Mental health impacts return to in-person school

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  • Syntero Counselor Shannon Miller works at Hayes this year to provide extra support to students.

  • Signs around the school promote reaching out to get help.

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Elizabeth Atanosian, Staff Writer

For the first time in over a year and a half, Hayes is returning to full time, in-person school, which leads to concerns about the mental health of students.
At the end of the 2019-2020 school year, the student body ended up going fully online during the quarantine. Last year, most students followed a hybrid schedule, except for the short period in the winter of 2020 where students were required to go remote once more. Meanwhile, about a third of the population was fully online for the entire year via the DCS Online Academy.
While there are both negatives and positives of returning to full time in-person learning, most people believe that the positives outway the negatives when it comes to the mental health of the majority of Hayes students.
“I think there are more positives than negatives,” principal Ric Stranges said. “We’re all together again; I think that’s what we all ultimately want. It’s everybody together at some normalcy.”
However, that does not mean that negative effects of returning were not taken into full consideration. The possibility of a hit to students’ mental health was carefully thought about and precautions were taken to help with any concerns that were brought forward.
“We put a number of things in place, to hopefully address some of the mental health issues,” Stranges said. “An extra counselor, counselor intern, [and] we have an extra [Syntero counselor] here.”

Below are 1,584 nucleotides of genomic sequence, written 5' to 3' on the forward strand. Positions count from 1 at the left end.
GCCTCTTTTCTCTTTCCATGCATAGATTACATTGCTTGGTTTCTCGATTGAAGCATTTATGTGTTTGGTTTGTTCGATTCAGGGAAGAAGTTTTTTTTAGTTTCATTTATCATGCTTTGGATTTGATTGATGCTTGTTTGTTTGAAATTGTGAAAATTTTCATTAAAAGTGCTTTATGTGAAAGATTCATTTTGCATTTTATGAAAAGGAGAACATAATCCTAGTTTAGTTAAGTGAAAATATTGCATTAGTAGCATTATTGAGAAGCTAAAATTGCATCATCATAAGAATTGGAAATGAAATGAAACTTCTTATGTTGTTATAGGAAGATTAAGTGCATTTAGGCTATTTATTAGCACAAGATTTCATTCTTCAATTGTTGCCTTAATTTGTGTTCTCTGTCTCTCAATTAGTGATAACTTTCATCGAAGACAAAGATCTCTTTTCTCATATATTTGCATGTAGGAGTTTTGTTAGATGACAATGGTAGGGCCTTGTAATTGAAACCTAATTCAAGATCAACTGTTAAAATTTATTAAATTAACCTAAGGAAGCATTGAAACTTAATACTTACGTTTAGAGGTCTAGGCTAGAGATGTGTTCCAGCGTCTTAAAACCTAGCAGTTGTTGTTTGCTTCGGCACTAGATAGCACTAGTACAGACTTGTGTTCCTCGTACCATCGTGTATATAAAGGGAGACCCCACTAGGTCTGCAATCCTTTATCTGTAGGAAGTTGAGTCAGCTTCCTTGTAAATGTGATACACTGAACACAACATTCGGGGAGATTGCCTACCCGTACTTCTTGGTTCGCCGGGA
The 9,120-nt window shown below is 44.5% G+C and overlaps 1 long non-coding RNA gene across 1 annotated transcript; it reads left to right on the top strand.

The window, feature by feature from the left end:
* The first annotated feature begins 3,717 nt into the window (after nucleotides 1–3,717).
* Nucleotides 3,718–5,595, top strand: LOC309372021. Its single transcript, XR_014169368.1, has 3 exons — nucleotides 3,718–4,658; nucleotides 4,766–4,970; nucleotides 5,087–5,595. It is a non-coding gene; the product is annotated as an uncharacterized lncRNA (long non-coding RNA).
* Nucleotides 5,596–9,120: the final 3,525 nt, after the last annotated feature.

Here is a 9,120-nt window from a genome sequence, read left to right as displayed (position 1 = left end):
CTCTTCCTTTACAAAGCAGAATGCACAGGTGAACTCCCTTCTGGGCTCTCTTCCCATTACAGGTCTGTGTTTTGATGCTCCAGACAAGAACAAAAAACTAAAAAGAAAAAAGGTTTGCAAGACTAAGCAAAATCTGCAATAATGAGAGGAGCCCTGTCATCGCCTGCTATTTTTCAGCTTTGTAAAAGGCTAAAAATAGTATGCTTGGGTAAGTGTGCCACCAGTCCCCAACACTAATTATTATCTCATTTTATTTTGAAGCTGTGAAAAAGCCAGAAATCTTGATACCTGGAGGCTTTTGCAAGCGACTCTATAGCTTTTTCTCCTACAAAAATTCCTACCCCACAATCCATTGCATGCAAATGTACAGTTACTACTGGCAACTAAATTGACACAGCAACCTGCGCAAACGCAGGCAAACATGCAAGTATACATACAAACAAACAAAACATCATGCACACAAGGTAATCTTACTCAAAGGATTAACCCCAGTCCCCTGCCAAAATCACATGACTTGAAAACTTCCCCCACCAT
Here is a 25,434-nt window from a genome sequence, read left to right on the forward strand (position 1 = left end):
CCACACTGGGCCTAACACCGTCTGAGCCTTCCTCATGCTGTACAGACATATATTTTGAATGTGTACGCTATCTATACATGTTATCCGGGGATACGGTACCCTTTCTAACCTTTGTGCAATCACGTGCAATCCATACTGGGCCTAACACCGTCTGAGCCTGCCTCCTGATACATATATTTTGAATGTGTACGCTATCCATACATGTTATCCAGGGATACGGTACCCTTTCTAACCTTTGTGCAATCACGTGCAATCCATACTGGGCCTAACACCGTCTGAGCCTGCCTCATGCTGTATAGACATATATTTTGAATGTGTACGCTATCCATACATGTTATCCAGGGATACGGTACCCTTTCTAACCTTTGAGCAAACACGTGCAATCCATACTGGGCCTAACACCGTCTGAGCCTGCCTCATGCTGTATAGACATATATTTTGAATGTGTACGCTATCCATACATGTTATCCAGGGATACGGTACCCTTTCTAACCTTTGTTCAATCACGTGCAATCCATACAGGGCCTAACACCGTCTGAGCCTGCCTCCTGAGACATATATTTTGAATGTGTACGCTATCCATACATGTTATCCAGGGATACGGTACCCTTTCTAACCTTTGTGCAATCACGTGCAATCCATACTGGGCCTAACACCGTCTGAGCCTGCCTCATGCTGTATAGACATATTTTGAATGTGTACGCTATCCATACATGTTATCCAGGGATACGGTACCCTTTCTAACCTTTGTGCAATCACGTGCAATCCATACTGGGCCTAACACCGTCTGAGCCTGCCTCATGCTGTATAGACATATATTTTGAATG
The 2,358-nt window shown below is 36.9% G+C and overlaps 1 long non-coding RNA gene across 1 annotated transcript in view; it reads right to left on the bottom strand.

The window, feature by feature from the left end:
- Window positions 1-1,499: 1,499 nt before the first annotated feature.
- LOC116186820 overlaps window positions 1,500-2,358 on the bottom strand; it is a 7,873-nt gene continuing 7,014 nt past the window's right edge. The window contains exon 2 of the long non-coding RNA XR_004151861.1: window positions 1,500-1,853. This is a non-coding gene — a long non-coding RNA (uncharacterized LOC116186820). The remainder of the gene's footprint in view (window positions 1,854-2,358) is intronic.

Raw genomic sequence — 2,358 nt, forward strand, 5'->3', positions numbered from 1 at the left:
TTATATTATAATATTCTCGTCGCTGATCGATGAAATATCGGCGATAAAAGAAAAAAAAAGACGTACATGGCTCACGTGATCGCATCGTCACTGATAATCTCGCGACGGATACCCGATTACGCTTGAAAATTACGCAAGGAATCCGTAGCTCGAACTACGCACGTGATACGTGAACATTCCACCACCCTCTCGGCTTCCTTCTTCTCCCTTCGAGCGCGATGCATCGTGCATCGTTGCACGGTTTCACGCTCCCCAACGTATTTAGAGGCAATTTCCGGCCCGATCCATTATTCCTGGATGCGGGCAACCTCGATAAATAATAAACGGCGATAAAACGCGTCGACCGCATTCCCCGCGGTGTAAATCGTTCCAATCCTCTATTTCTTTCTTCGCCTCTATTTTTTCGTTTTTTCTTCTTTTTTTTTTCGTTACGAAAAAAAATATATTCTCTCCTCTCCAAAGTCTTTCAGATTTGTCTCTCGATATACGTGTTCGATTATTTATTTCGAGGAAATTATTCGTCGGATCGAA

Measures have been taken in order to help re-form bonds and connections between all students and staff members throughout the year, namely in House.
“In House, we’re doing a lot of things to reconnect, re-establish relationships, and rebuild connections,” Stranges said. “Not only student to student, but teacher to student.”
Teachers are putting more thought into the fact that most of their students have not interacted with a large group of other students for well over a year and began the school year by carefully easing them back into the socialization aspect of school.
“The first week, we just kind of did a lot of puzzles and games [to] try to kind of ease their way back into talking with everybody,” math teacher Kathy Kraus said. “We are actually talking in class because last year’s classes were very quiet.”
Consistency is a major part of what students need this school year after being in and out of school for the past year and a half.
“I’m super excited that everybody’s back in person,” Kraus said. “I think overall, both educationally and mental health wise, it’s better to have everybody back five days a week, more consistent.”
Not only are teachers ecstatic to be back five full days a week, but students are also looking forward to some normalcy being reintroduced into their lives.
“I feel great about being back in school full time,” sophomore Taylor Smith said. “I feel more like myself and more open to connections than before.”
Though many students are excited to be back, some have found it to be a bit overwhelming with the sudden change in workload and socialization.
“So far it’s been difficult trying to get back into my old schedule of getting home and hopping straight to my homework,” junior TJ Allen said. “I have other stuff going on between home, work, and school. So far this year has taken a slight mental toll on me but I hope it just gets better since I’ve been going to counseling.”
Although most students are aware that being back full time will be beneficial in the future, they have encountered stress as they try to get back into an old routine.
“I’m glad we are back full time,” Allen said. “But it’s hard for me to get back to my normal schedule.”
In the end, the majority of the student body has already seen an increase in their mental health and hopefully as the year goes on, more and more will see a rise in their mental health and motivation for school work.
“Coming back, I feel that my mental health will skyrocket compared to what it used to be,” sophomore Rosemary Cranston said. “No more being stuck at home, struggling to open my chromebook and log on.”